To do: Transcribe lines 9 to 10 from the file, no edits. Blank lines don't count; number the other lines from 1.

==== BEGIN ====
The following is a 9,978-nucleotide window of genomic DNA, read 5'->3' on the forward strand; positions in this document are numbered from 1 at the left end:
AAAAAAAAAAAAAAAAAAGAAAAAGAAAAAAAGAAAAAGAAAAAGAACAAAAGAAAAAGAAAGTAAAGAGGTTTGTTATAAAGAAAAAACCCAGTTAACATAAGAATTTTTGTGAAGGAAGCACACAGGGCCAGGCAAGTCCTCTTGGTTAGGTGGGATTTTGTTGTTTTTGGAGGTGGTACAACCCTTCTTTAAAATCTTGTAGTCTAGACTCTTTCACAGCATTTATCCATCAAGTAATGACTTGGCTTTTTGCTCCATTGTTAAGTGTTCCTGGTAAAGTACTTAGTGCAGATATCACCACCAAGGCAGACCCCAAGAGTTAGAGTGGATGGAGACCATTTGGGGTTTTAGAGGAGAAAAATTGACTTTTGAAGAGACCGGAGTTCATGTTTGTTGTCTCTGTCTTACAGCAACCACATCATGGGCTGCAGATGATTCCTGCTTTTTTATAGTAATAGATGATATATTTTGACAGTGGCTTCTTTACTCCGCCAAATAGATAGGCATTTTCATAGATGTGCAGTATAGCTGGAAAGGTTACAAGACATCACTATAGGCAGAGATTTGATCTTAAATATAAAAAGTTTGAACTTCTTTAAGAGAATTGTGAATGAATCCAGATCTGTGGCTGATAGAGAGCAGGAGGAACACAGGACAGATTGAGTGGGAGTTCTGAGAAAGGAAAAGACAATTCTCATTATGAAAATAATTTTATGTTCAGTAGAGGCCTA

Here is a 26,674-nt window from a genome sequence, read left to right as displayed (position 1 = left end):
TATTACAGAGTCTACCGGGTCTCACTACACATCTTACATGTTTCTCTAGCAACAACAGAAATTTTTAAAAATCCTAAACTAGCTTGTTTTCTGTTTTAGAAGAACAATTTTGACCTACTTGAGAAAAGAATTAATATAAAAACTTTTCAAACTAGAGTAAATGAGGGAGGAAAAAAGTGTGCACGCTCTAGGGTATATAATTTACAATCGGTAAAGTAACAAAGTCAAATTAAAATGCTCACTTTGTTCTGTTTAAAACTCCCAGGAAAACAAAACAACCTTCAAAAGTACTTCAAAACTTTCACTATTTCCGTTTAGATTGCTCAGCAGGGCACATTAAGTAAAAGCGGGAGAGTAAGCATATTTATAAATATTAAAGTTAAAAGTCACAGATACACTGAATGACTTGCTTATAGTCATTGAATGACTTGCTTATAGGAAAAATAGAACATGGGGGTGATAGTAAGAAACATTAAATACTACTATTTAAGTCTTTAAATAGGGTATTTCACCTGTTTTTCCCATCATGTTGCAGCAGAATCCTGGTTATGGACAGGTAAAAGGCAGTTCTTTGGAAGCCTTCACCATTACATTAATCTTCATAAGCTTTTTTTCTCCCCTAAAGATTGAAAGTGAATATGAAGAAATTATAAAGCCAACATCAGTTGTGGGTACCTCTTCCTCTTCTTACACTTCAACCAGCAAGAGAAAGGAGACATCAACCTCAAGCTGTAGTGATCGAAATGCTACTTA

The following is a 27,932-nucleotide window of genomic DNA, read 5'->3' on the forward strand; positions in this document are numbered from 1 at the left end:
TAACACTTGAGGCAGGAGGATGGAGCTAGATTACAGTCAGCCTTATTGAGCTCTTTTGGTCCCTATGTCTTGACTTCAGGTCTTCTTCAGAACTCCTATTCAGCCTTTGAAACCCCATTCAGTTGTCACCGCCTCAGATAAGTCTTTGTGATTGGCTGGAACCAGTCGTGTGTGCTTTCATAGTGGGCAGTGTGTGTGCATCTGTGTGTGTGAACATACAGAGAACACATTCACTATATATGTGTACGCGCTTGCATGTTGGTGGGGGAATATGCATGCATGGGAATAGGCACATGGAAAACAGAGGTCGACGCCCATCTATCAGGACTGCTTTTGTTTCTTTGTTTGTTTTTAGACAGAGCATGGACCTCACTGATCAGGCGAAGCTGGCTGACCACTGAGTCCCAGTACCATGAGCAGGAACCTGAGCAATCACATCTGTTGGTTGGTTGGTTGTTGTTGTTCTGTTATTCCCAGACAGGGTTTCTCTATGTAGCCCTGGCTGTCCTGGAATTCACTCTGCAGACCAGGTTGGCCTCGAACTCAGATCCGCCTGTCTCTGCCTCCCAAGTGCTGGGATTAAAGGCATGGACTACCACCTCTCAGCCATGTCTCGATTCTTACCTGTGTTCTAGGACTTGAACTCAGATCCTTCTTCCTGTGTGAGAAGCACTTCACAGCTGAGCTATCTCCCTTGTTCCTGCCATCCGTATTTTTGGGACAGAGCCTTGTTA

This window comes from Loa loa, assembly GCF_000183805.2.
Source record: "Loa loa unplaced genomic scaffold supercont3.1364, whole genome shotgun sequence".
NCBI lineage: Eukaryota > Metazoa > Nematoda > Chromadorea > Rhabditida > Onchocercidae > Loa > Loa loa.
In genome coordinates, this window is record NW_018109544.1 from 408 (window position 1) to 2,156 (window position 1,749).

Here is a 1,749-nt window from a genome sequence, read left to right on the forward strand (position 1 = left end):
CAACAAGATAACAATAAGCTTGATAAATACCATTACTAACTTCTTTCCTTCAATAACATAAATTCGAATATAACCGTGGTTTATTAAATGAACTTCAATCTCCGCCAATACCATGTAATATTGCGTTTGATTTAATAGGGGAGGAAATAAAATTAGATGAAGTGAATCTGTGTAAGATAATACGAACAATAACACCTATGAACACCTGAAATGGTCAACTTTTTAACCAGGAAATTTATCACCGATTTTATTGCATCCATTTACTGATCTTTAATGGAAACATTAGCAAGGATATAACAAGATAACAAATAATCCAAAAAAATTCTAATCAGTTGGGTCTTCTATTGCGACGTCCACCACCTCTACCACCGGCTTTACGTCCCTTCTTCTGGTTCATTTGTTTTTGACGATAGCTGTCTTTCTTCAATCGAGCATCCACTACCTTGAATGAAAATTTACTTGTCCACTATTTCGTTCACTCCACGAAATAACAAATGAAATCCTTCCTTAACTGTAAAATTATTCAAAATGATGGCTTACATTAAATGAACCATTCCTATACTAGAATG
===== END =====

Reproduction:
NCBI lineage: Eukaryota > Metazoa > Nematoda > Chromadorea > Rhabditida > Onchocercidae > Loa > Loa loa.
In genome coordinates, this window is record NW_018109544.1 from 408 (window position 1) to 2,156 (window position 1,749).